Almost everyone has heard of peppermint. That’s the flavoring they use in toothpaste and chewing gum, isn’t it? Yes, it is, but a peppermint planting in your home garden can offer you so much more. Learning how to grow peppermint is easy, but before we get into growing peppermint, let’s learn a little bit about the plant itself. Peppermint (Mentha x piperita) was first cultivated in 1750 near London, England as an experimental hybrid between watermint and spearmint. That you can now find naturally growing peppermint almost anywhere in the world is a testament not only to its adaptability, but as an indication of its medicinal qualities. Once our forefathers, or more likely foremothers, learned how to use the peppermint plant, they took it everywhere they moved or visited where some, no doubt, was left behind with new friends.
Many herbs are easy to grow, and this is definitely true for peppermint. Square stems tend to run rampantly over — and under — soil. In small garden spaces, it’s best to tuck peppermint into a pot to curtail its wandering ways. Peppermint thrives alongside water gardens or in damp spots in the yard, but will also survive in drier soil. Lushest growth occurs in moist soil in partial shade. Crush fresh leaves into water for a refreshing beverage, or add to iced tea. You can also dry leaves for flavoring dishes or beverages and making desserts like meringues, cookies, or cakes. Pick leaves frequently. Plants open lavender blooms in late summer. Tolerates light frost.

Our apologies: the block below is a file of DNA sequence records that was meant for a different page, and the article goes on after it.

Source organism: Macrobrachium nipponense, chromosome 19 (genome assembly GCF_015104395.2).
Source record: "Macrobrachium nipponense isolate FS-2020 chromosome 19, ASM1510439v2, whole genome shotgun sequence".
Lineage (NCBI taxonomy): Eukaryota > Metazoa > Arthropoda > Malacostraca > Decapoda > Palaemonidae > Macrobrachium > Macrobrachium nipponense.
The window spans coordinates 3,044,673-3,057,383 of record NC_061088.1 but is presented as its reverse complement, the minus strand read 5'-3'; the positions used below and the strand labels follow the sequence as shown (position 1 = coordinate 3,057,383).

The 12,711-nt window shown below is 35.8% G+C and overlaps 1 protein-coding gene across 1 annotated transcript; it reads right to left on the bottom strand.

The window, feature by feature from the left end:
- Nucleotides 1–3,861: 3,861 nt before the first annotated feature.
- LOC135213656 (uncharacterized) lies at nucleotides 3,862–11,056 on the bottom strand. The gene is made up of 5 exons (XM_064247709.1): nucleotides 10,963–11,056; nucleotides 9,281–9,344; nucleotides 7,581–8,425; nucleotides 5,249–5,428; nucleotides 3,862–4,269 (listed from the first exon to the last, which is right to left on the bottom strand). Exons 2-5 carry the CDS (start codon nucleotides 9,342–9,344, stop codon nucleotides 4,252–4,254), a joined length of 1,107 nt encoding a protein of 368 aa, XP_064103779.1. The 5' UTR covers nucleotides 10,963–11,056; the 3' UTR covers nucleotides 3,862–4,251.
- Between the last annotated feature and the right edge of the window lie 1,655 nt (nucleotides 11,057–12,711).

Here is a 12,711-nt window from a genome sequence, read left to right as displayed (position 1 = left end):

Type Perennial in zones 3 to 11
Planting time After last frost in spring or in fall (up to 2 to 3 weeks before first frost in cold zones)
Features Green leaves with strong menthol flavor
Light Full sun to part shade
Soil Fertile, moist
Spacing 18 to 24 inches
Plant size mature 12 to 36 inches tall
Garden use Herb gardens, beside water gardens, in low, wet spots, or in containers
Culinary use Use leaves fresh, dried, or frozen in water
we ship starter plants grown in 4 inch pots and shipped with roots and soil wrapped for safety